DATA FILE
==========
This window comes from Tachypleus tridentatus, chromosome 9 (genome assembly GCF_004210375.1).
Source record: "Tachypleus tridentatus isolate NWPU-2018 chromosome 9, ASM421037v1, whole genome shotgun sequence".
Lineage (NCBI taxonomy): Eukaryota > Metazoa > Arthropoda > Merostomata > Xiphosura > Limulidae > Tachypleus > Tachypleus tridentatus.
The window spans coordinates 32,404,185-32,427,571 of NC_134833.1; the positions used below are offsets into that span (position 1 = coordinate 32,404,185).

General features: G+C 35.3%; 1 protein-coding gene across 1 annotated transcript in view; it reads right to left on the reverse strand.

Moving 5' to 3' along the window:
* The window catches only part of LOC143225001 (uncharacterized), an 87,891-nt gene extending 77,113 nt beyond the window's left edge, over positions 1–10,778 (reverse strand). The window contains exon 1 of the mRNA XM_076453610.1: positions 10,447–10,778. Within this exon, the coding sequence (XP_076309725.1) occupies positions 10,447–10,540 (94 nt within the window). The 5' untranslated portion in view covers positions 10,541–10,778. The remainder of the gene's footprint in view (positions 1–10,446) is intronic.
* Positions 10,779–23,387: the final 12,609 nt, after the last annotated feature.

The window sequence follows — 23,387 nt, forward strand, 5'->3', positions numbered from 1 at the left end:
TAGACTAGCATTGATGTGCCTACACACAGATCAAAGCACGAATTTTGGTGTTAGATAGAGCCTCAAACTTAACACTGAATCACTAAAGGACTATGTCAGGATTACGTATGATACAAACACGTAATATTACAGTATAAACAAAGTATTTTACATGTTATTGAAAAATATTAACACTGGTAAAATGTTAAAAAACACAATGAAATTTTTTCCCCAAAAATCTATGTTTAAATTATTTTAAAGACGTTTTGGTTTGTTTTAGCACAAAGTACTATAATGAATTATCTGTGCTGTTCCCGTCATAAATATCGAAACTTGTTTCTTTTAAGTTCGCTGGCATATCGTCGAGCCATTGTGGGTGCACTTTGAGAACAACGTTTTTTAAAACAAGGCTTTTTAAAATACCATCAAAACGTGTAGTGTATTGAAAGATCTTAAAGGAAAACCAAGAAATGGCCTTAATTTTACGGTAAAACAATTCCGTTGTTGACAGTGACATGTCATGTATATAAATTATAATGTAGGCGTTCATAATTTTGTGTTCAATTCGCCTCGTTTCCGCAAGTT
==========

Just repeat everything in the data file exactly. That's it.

This window comes from Tachypleus tridentatus, chromosome 9 (genome assembly GCF_004210375.1).
Source record: "Tachypleus tridentatus isolate NWPU-2018 chromosome 9, ASM421037v1, whole genome shotgun sequence".
Lineage (NCBI taxonomy): Eukaryota > Metazoa > Arthropoda > Merostomata > Xiphosura > Limulidae > Tachypleus > Tachypleus tridentatus.
The window spans coordinates 32,404,185-32,427,571 of NC_134833.1; the positions used below are offsets into that span (position 1 = coordinate 32,404,185).

General features: G+C 35.3%; 1 protein-coding gene across 1 annotated transcript in view; it reads right to left on the reverse strand.

Moving 5' to 3' along the window:
* The window catches only part of LOC143225001 (uncharacterized), an 87,891-nt gene extending 77,113 nt beyond the window's left edge, over positions 1–10,778 (reverse strand). The window contains exon 1 of the mRNA XM_076453610.1: positions 10,447–10,778. Within this exon, the coding sequence (XP_076309725.1) occupies positions 10,447–10,540 (94 nt within the window). The 5' untranslated portion in view covers positions 10,541–10,778. The remainder of the gene's footprint in view (positions 1–10,446) is intronic.
* Positions 10,779–23,387: the final 12,609 nt, after the last annotated feature.

The window sequence follows — 23,387 nt, forward strand, 5'->3', positions numbered from 1 at the left end:
TAGACTAGCATTGATGTGCCTACACACAGATCAAAGCACGAATTTTGGTGTTAGATAGAGCCTCAAACTTAACACTGAATCACTAAAGGACTATGTCAGGATTACGTATGATACAAACACGTAATATTACAGTATAAACAAAGTATTTTACATGTTATTGAAAAATATTAACACTGGTAAAATGTTAAAAAACACAATGAAATTTTTTCCCCAAAAATCTATGTTTAAATTATTTTAAAGACGTTTTGGTTTGTTTTAGCACAAAGTACTATAATGAATTATCTGTGCTGTTCCCGTCATAAATATCGAAACTTGTTTCTTTTAAGTTCGCTGGCATATCGTCGAGCCATTGTGGGTGCACTTTGAGAACAACGTTTTTTAAAACAAGGCTTTTTAAAATACCATCAAAACGTGTAGTGTATTGAAAGATCTTAAAGGAAAACCAAGAAATGGCCTTAATTTTACGGTAAAACAATTCCGTTGTTGACAGTGACATGTCATGTATATAAATTATAATGTAGGCGTTCATAATTTTGTGTTCAATTCGCCTCGTTTCCGCAAGTT